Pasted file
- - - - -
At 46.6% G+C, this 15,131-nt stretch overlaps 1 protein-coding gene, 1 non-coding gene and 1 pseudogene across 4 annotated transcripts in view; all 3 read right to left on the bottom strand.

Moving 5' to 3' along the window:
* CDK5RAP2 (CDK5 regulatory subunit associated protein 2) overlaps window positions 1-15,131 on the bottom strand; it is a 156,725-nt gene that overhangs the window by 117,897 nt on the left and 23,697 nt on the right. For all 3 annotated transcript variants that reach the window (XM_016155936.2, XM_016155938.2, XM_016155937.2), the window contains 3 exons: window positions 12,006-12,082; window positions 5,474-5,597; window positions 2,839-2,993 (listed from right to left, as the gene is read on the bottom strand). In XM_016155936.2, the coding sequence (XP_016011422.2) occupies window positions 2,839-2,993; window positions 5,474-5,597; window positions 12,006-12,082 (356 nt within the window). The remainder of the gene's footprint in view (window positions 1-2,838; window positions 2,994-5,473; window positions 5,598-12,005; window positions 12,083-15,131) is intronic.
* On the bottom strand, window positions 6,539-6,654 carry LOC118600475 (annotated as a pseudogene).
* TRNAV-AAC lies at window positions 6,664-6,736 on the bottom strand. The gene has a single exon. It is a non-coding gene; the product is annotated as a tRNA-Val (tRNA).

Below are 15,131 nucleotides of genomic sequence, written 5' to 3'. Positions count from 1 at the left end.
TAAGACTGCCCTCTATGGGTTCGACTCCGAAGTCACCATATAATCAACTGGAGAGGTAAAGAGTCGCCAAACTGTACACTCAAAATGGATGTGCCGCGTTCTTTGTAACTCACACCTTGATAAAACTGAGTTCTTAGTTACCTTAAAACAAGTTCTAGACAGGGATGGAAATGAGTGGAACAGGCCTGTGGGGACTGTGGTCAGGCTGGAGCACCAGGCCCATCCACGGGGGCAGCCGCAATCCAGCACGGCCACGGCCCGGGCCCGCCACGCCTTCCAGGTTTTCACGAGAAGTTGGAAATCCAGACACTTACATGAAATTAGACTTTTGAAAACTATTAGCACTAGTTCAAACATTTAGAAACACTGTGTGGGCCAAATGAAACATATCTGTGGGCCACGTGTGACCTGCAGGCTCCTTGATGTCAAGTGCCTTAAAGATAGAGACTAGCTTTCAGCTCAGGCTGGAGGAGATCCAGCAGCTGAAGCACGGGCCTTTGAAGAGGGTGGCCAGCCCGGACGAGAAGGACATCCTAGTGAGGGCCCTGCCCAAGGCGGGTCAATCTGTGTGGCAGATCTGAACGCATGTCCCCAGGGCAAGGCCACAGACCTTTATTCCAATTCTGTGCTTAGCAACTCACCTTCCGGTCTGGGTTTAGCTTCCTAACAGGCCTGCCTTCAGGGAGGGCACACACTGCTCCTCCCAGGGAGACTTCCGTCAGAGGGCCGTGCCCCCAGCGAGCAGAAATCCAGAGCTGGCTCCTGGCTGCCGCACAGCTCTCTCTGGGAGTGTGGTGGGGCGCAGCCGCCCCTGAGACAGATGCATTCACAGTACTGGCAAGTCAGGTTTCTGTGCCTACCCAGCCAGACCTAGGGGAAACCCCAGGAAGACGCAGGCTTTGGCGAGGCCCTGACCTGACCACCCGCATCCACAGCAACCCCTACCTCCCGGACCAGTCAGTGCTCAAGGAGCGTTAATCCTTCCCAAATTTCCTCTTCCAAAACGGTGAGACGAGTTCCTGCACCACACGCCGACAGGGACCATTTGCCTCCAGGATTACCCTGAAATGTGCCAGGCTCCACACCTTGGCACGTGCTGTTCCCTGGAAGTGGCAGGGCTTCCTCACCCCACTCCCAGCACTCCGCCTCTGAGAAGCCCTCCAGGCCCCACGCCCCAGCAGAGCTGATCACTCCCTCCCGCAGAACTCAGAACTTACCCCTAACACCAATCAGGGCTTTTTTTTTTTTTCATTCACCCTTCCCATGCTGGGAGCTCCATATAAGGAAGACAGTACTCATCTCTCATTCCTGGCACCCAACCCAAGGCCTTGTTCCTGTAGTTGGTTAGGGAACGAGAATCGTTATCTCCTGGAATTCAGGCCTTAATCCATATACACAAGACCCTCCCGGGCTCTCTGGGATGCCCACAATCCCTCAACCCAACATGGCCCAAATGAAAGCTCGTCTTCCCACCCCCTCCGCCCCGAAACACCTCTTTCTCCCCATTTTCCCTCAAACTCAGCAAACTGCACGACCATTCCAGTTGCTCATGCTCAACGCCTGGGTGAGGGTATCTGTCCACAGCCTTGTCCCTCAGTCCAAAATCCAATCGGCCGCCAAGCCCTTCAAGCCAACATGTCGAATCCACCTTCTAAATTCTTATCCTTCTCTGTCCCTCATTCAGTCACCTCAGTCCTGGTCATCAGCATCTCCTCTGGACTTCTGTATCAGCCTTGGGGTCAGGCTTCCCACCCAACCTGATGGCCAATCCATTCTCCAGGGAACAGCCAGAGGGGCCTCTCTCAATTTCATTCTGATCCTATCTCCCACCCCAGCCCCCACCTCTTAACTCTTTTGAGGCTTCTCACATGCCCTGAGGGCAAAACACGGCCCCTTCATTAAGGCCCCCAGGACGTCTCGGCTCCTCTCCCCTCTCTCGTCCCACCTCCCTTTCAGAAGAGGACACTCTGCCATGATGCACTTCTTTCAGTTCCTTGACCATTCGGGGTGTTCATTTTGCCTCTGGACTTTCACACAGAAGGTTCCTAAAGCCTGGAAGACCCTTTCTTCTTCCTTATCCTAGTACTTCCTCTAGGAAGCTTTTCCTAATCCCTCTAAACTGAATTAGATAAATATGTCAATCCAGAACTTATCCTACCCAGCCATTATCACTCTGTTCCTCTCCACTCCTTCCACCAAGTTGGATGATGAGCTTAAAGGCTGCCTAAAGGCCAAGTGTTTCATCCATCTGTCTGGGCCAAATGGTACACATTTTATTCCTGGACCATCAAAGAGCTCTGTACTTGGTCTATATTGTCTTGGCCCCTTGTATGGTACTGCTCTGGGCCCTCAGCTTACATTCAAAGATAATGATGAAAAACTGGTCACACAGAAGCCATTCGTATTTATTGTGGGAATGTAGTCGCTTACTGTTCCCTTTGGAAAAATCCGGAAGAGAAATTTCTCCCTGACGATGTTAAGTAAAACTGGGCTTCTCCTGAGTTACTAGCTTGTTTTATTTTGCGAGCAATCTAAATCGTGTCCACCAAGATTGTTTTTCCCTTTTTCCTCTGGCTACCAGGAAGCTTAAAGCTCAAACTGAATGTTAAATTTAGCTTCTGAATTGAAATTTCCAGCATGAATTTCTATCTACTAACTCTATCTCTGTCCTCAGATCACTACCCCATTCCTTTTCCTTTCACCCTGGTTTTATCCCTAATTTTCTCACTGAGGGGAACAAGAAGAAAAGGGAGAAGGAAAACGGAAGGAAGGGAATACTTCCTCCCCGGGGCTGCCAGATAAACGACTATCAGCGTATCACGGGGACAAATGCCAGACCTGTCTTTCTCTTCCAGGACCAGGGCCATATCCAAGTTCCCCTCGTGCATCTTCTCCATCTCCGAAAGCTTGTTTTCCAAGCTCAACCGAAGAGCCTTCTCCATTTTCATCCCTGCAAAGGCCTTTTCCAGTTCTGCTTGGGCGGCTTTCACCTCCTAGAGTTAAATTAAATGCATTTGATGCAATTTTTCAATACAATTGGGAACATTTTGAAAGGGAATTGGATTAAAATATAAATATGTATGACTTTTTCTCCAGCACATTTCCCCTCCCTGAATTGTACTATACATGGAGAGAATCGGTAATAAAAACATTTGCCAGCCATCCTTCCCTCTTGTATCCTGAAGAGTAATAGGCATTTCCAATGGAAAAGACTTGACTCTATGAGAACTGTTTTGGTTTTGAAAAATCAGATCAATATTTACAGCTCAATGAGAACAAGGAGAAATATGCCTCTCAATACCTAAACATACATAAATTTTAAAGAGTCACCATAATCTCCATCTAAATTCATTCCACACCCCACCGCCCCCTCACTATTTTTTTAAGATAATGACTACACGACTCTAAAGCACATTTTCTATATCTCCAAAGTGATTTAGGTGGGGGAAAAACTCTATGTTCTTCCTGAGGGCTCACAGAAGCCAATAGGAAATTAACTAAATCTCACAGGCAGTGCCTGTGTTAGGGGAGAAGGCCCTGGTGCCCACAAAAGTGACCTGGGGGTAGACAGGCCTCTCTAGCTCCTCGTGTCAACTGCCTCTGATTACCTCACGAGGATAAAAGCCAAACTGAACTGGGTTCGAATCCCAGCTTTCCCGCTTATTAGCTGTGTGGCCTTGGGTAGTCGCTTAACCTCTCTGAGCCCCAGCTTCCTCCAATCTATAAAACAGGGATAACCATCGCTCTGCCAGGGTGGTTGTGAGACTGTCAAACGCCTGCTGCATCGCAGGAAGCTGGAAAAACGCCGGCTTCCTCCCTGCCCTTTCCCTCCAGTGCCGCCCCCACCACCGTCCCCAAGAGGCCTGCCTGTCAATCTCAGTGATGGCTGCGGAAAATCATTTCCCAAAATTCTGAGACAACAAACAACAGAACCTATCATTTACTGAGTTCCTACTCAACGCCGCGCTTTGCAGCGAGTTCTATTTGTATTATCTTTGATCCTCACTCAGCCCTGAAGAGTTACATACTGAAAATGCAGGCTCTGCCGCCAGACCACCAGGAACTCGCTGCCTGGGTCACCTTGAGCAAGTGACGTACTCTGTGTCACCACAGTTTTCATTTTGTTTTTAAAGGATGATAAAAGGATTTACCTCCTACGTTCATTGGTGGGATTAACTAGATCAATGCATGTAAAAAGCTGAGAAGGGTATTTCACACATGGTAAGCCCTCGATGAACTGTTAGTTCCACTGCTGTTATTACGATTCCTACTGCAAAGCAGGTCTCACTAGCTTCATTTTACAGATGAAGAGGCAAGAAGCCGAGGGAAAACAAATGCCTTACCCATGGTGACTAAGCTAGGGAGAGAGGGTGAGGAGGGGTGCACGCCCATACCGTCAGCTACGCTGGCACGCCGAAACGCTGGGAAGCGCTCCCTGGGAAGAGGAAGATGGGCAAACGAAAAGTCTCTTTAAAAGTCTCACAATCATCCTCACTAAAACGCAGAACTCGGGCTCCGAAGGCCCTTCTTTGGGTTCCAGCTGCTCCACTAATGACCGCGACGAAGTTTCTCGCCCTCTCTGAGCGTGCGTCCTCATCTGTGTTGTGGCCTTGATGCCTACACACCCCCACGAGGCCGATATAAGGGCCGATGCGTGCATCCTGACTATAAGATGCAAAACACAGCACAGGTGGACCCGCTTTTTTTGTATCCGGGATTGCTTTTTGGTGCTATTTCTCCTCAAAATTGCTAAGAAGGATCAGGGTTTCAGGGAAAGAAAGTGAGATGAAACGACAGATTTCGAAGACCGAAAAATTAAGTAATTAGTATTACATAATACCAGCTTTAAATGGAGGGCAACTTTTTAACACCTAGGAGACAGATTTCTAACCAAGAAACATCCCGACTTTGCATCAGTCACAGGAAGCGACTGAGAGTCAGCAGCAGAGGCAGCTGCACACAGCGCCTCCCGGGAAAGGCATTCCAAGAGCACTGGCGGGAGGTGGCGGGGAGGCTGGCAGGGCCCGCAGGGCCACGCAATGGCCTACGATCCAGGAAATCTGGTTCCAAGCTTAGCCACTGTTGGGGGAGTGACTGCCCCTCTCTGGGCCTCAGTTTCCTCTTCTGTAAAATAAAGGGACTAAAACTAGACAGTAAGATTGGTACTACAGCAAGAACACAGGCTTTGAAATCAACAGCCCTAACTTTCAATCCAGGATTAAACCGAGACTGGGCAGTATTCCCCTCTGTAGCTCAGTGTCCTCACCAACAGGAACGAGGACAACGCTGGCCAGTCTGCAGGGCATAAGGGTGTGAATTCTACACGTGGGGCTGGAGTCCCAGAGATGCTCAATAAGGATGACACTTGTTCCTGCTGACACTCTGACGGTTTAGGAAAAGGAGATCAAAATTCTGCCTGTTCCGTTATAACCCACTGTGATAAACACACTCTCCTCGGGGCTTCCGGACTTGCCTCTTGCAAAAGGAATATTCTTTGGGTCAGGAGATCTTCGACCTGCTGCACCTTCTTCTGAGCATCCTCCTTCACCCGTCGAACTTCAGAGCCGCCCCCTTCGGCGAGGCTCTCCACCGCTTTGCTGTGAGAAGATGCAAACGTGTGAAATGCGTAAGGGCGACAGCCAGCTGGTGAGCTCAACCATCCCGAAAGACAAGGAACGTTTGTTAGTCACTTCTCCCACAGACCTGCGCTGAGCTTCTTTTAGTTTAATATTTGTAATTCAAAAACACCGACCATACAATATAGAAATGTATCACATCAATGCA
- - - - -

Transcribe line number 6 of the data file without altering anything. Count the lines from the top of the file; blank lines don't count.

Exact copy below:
Below are 15,131 nucleotides of genomic sequence, written 5' to 3'. Positions count from 1 at the left end.